• ODHS sent a mailing to approximately 13,000 individuals affiliated with the Ohio Council of Churches.

Creating a Seamless Health Care System for Eligible Children

Presumptive Eligibility
Ohio offers presumptive eligibility only for newborns born to women already covered by Healthy Start. Ohio does have retroactive coverage for people eligible in the previous three months, but it does not begin until eligibility has been established.

Continuing Eligibility
Ohio has a six month re-determination cycle. However, significant changes in family income or household composition that occur must be reported, and may therefore affect eligibility.

Simplified Application and Eligibility Decisions

  • Ohio uses a Combined Programs Application (CPA) to enroll children for Healthy Start, WIC, BCMH, and Children and Family Health Services (CFHS). The CPA, created in 1989, was revised in 1991 to be more "user-friendly". The next revision is expected in the summer of 1999. The application will be two pages long and will be available in Spanish and English.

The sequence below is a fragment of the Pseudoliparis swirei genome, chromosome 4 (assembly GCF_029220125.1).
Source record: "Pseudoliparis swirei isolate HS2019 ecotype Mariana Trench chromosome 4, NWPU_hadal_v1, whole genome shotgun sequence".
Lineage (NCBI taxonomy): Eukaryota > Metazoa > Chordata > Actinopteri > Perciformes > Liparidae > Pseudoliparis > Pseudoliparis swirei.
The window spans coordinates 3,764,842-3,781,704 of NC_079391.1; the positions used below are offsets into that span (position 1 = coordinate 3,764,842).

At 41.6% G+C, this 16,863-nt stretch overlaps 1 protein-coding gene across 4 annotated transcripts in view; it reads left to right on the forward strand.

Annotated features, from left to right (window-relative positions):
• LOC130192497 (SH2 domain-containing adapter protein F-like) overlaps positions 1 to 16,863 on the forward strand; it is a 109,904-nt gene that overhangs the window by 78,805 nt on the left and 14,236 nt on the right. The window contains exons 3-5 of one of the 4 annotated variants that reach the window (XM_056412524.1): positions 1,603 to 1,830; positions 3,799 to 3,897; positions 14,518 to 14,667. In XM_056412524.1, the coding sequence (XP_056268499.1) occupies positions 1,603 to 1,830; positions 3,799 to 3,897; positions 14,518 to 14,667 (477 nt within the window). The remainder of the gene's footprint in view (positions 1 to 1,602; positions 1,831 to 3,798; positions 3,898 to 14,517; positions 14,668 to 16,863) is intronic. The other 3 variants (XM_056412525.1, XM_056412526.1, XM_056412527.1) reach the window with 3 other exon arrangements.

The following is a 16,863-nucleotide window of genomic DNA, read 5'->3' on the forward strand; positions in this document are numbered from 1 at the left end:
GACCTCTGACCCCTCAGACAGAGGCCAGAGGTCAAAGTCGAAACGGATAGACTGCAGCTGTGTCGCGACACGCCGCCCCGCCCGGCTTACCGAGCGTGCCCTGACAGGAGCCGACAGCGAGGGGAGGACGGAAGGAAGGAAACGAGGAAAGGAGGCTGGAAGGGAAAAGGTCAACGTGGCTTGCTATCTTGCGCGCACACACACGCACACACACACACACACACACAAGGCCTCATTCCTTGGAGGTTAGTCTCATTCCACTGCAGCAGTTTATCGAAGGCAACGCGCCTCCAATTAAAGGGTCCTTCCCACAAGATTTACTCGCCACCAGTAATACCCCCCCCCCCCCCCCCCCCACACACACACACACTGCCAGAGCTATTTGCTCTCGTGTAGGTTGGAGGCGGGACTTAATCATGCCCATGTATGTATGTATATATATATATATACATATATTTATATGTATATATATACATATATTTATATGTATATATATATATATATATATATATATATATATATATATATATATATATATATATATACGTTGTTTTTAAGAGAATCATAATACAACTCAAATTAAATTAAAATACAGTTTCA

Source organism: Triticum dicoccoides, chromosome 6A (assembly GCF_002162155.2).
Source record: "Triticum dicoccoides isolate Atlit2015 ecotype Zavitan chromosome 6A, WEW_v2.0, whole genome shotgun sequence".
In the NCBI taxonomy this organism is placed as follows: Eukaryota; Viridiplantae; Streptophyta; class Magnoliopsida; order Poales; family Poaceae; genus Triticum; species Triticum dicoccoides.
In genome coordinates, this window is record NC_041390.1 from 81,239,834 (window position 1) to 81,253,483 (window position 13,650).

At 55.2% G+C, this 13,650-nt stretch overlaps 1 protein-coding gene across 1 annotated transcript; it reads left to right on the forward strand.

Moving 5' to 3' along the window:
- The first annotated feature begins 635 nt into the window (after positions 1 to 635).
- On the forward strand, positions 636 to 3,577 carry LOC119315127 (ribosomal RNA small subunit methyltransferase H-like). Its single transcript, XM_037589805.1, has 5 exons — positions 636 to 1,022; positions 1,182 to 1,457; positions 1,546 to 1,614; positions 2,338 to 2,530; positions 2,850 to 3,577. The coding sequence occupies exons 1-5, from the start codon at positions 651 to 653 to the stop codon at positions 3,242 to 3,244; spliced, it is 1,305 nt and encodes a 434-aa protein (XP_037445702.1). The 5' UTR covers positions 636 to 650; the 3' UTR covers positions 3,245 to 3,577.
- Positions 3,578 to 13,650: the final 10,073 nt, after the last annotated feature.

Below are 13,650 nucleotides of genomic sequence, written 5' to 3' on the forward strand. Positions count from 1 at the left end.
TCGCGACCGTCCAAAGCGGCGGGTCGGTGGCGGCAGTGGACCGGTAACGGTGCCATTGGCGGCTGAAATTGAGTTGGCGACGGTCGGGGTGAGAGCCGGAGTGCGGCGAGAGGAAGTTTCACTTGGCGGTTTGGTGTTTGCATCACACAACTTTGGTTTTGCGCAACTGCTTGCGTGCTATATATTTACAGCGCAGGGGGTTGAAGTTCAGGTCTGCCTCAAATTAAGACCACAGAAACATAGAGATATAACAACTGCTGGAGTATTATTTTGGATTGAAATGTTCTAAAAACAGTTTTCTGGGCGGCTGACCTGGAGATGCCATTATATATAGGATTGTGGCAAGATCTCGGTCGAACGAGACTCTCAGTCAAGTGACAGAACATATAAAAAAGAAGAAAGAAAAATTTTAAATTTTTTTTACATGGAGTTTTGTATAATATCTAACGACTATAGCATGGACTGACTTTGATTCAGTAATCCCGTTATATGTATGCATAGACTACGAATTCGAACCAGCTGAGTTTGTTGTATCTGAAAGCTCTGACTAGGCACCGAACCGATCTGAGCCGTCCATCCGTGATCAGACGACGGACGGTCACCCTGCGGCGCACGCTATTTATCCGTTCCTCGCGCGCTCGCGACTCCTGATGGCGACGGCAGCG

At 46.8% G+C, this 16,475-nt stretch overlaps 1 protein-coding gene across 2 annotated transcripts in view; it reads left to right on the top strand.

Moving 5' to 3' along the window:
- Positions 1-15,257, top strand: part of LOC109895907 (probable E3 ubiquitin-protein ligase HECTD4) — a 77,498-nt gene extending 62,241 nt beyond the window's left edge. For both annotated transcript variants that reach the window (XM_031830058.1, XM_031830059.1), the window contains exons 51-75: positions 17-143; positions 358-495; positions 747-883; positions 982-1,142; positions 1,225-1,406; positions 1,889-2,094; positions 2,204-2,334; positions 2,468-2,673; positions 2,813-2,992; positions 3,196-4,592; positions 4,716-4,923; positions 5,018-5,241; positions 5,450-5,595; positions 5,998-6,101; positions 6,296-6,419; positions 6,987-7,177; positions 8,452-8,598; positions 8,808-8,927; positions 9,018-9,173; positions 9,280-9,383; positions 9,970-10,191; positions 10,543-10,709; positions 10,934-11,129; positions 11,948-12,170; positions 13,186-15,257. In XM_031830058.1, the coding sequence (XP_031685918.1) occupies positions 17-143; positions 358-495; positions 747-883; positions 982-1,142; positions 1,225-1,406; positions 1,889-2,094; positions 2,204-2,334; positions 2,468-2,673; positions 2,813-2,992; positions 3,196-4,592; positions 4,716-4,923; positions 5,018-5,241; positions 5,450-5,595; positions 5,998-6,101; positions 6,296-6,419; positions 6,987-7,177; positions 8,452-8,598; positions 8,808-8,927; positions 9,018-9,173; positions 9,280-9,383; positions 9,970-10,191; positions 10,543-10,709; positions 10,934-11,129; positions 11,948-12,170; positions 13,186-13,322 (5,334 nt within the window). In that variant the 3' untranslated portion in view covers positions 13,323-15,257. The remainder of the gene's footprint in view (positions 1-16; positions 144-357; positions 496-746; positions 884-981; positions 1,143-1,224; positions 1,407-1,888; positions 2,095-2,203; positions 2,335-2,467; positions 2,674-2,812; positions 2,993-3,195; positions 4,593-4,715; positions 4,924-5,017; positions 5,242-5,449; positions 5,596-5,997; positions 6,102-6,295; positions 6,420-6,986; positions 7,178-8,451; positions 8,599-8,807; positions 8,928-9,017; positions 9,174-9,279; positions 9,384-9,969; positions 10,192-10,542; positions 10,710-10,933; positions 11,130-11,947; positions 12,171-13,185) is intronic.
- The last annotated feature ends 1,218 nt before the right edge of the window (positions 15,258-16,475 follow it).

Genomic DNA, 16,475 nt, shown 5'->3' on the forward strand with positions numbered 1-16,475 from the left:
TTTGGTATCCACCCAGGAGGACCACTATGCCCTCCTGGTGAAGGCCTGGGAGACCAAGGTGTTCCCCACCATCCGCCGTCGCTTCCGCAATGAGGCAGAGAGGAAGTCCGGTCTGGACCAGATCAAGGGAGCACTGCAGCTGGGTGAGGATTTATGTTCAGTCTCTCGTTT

• Ohio does not require a face-to-face interview for eligibility determination for Healthy Start. The application can be mailed to the county department of human services for processing.

Funding for Outreach

  • Prior to Title XXI, Ohio had decided to access Federal matching funds for Medicaid eligibility outreach under the Temporary Assistance for Needy Families (TANF) block grant of the Personal Responsibility and Work Opportunity Reconciliation Act. The state made almost all of the $16.1 million available to counties based on the number of their potentially eligible Medicaid recipients. Approximately $20 million of combined Federal and local funding is available for FY 1998 activities and comparable funding is available for FY 1999.
  • To receive the funds, county commissioners had to develop an outreach plan through a collaborative process with all the community stakeholders, ensuring that the plans reflect the wishes of the community. Counties were also required to provide the necessary matching funds. In some counties, the match was raised through a collaborative public-private arrangement.

Advice for Other States